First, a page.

Feedback Note About EU ETS State Aid Guidelines Public Consultation

FEDIL – The Voice of Luxembourg’s Industry represents over 600 companies from the industry sector as their major business federation. FEDIL welcomes the possibility to contribute in improving the EU Emissions Trading System’s state aid guidelines through public consultation.

The revision of the ETS Directive (2018/410/EU) in preparation of Phase 4 of EU ETS is expected to send an even stronger price signal to incentivise emission reductions. It is expected to further raise the challenge of increased electricity costs arising from EU ETS. These costs, also referred to as indirect carbon costs, will affect both, (1) electricity intensive sectors and (2) sectors that drive their energy transition by electrifying processes that are currently running on fossil fuels. State aid grants that effectively support the efforts of both types of sectors will be crucial to prevent carbon leakage and to promote the energy transition.

The following elements need to be considered during the update of the state aid guidelines:

1           Eligibility

Phase 4 of EU ETS will contribute to further accelerate the decarbonisation of industrial processes in many sectors. It is safe to assume that decarbonisation efforts will also rely on the electrification of processes or on the switch to low-carbon e-fuels. Consequently, the consumption of electricity will increase, and it will do so across a large spectrum of sectors, surpassing the ones identified today as electricity intensive.

The list of eligible sectors must thus allow the possibility to be extended dynamically to new sectors using quantitative thresholds as they run through the process of the energy transition towards a higher electricity intensity. The economic rationale of these sectors will change over time: Companies with a high trade intensity which are currently hardly exposed to indirect ETS costs, will be affected in the future. These company’s global competitive position will then deteriorate. Therefore, reviewing the eligibility list regularly will be necessary to include new sectors as they increase their exposure to indirect costs of ETS.

2           Energy Efficiency Efforts as a condition

For companies exposed to indirect costs of EU ETS, continuous energy efficiency optimisation efforts represent a prerequisite to maintain global competitiveness. Indirect cost compensation must be considered a protection to level-off the additional indirect costs by EU ETS certificates included in the power market prices invoiced to final customers. It will by no means prevent companies from continuing to invest in energy efficiency measures.  Only once the additional indirect ETS costs are compensated, companies will start competing on equal footing with global competition. Energy efficiency must, therefore, not necessarily be a prerequisite for the eligibility of indirect cost compensation.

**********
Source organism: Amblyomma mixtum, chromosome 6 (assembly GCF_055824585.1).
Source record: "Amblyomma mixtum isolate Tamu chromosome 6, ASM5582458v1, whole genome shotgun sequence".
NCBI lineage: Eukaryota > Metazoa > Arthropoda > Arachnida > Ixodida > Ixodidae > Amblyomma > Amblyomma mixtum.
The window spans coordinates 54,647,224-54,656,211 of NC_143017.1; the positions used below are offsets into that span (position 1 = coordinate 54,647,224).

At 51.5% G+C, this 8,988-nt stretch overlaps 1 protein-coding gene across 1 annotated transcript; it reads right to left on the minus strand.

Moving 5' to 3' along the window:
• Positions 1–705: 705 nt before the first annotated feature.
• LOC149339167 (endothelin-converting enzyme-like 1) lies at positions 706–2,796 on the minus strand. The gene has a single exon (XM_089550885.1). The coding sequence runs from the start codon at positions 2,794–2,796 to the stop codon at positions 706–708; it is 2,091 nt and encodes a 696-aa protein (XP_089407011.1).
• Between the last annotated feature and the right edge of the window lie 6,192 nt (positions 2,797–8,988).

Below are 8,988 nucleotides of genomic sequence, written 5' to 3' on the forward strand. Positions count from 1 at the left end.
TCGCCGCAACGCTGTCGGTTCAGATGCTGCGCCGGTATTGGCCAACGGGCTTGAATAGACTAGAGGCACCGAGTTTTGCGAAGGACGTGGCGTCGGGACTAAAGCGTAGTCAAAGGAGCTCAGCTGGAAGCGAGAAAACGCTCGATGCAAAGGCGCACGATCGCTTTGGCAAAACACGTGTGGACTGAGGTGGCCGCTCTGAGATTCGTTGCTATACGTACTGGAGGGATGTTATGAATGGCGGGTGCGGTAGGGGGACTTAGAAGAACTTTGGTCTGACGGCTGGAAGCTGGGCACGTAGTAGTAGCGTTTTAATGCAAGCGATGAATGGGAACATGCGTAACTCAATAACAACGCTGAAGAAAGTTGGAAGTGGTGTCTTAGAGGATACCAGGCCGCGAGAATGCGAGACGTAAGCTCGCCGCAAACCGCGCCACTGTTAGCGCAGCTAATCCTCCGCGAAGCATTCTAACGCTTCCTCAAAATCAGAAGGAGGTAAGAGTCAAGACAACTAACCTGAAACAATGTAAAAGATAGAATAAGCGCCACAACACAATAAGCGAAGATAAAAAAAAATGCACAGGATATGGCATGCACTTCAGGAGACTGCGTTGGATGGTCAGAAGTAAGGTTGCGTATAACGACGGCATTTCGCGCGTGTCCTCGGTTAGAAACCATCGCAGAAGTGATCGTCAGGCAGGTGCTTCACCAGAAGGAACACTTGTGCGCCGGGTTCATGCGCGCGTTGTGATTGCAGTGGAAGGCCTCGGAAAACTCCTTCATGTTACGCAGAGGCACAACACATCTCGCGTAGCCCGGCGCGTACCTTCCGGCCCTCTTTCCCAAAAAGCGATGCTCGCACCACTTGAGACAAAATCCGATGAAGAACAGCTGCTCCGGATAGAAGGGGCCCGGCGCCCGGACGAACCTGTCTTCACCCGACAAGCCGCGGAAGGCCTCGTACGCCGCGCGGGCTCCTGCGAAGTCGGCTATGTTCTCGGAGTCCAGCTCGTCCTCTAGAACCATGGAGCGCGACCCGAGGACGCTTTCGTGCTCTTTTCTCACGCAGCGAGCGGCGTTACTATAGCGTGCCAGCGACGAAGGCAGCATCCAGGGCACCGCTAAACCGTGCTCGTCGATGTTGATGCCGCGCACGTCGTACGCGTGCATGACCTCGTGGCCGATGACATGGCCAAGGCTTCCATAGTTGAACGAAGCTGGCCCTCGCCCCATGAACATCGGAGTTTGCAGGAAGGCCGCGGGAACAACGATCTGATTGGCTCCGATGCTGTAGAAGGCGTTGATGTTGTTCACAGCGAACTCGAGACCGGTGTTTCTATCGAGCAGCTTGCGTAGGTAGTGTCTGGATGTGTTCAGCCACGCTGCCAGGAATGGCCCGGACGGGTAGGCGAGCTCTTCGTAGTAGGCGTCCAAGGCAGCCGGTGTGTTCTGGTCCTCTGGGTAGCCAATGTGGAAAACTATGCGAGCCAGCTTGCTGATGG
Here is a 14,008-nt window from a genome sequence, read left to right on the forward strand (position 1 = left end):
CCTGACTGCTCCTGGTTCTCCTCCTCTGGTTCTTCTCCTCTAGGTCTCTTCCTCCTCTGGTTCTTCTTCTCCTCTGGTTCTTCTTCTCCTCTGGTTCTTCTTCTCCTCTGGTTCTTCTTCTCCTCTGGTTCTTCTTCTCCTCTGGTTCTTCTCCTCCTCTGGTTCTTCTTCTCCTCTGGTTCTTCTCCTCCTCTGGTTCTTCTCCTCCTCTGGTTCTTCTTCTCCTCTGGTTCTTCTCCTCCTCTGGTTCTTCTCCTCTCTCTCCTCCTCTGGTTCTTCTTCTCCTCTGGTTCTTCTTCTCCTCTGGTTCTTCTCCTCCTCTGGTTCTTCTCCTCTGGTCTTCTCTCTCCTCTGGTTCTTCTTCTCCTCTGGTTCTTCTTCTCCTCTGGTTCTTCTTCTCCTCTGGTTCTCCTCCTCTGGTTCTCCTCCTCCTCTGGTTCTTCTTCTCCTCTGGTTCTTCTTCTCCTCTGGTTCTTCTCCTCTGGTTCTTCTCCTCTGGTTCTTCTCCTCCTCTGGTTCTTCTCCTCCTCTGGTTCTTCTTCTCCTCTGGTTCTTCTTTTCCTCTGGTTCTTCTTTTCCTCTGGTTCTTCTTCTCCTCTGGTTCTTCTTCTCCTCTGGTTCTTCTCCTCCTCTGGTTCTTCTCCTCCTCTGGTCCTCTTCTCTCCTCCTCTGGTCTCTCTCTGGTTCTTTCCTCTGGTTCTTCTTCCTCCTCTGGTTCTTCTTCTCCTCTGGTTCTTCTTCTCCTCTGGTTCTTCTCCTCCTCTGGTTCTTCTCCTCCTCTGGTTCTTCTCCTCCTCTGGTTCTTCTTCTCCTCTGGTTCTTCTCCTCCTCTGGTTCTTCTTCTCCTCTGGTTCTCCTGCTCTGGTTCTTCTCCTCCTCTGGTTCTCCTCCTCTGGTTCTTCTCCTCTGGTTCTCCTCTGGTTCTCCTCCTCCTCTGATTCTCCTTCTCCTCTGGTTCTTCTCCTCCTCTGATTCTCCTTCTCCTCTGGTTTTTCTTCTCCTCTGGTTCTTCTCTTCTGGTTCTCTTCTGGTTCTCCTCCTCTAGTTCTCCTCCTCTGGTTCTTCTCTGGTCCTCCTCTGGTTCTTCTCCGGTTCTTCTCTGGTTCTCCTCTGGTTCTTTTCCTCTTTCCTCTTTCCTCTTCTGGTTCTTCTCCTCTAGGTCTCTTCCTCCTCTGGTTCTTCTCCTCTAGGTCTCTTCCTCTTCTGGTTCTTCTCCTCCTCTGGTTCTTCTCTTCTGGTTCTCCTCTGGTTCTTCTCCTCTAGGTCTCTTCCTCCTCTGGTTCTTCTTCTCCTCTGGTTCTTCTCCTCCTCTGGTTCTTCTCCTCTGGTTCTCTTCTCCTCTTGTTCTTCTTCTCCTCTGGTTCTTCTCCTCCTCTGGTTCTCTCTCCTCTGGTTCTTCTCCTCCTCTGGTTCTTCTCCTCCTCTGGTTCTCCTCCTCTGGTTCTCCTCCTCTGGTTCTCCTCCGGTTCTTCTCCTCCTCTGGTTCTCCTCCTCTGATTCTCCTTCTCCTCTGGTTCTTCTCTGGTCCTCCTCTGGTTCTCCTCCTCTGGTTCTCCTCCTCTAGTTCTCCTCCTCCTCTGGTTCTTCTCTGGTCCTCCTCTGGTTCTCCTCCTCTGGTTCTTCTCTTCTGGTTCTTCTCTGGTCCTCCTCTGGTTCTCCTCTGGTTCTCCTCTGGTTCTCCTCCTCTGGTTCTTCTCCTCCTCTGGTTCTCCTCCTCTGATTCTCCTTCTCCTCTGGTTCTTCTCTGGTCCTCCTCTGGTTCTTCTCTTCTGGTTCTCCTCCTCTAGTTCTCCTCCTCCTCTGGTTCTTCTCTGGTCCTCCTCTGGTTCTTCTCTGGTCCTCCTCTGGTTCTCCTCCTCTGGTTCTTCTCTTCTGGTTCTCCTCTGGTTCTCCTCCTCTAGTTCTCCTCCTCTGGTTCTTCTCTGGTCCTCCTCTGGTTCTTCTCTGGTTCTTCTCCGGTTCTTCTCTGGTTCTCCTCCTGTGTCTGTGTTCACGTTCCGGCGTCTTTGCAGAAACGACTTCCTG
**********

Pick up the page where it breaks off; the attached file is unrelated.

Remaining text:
3           Level of Compensation

In Phase 4 of EU ETS, rising CO2 prices will increasingly incentivise the industry to convert CO2 emitting processes into using electricity. In other words, the energy transition will increase the industry’s dependence on affordable electricity in the future. It is thus essential that affordable electricity represents a viable alternative source of energy to support the industry’s efforts to substitute CO2 emitting processes.

An adequate level of compensation, that can be adapted via the aid intensity, represents a powerful factor to preserve electricity as that alternative source of energy. This is especially true when considering that it is hard to predict the evolution of the CO2 price and that electricity will represent an increasing cost factor for the industry.

It is thus important that the aid intensity preserves a level of flexibility, with (1) no predefined upper limit and (2) no regressive factor over time. Both elements would harm the European industry’s global competitiveness, hamper the energy transition and prevent the possibility to effectively adapt the level of compensation in case of increasing carbon leakage risks. The factor should rather be kept stable over the period 2021-2030 at a minimum factor equal to today’s 75% with the possibility to be increased if necessary.

The level of compensation is also influenced by the product specific electricity consumption efficiency benchmarks and the baseline output. The calculation methods of these two factors need to be reviewed with the aim to increase their level of accuracy in terms of reflecting business reality.

4          Scope

The electricity expenses of the industry are not directly influenced by the amount of renewable energy it consumes from the energy mix acquired on the market, since the electricity price on the market is indexed to the marginal price. This price is set by the most expensive power generation source according to the merit order. Today this source is often based on fossil fuels, a situation that might not change in the foreseeable future. The scope of the level of support should thus consider all electricity consumed by the eligible installation.

5           EU-intra Level Playing Field

State aid schemes must consider the wide differences between Member States’ economic structures and policies and acknowledge that current decarbonisation levels of EU’s industry are still widespread. To preserve, however, the integrity of the internal market, which is at the very core of the EU project, differences in the application of state aid schemes across the EU, including different upper limits per Member States, must be worked out to converge towards harmonised state aid rules across the entire EU in the long term. In the meantime, the differences in current Member State approaches with regards to the EU ETS state aid grants should not be a reason to limit the financial compensation in Phase 4.